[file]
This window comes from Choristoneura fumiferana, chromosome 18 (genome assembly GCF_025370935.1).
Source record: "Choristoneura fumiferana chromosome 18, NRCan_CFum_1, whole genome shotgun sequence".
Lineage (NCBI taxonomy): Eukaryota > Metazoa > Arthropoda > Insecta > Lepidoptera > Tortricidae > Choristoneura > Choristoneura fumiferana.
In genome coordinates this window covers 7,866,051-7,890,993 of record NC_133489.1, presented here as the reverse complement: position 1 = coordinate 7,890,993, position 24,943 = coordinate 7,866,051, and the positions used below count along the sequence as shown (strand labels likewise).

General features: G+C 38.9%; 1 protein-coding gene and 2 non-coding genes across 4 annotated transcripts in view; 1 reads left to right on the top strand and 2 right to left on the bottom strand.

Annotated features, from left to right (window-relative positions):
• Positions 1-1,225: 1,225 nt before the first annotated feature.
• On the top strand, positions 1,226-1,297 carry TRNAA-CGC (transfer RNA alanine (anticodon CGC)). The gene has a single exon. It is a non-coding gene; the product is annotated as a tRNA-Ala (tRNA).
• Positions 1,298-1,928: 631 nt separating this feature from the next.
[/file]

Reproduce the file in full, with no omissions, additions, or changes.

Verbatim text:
This window comes from Choristoneura fumiferana, chromosome 18 (genome assembly GCF_025370935.1).
Source record: "Choristoneura fumiferana chromosome 18, NRCan_CFum_1, whole genome shotgun sequence".
Lineage (NCBI taxonomy): Eukaryota > Metazoa > Arthropoda > Insecta > Lepidoptera > Tortricidae > Choristoneura > Choristoneura fumiferana.
In genome coordinates this window covers 7,866,051-7,890,993 of record NC_133489.1, presented here as the reverse complement: position 1 = coordinate 7,890,993, position 24,943 = coordinate 7,866,051, and the positions used below count along the sequence as shown (strand labels likewise).

General features: G+C 38.9%; 1 protein-coding gene and 2 non-coding genes across 4 annotated transcripts in view; 1 reads left to right on the top strand and 2 right to left on the bottom strand.

Annotated features, from left to right (window-relative positions):
• Positions 1-1,225: 1,225 nt before the first annotated feature.
• On the top strand, positions 1,226-1,297 carry TRNAA-CGC (transfer RNA alanine (anticodon CGC)). The gene has a single exon. It is a non-coding gene; the product is annotated as a tRNA-Ala (tRNA).
• Positions 1,298-1,928: 631 nt separating this feature from the next.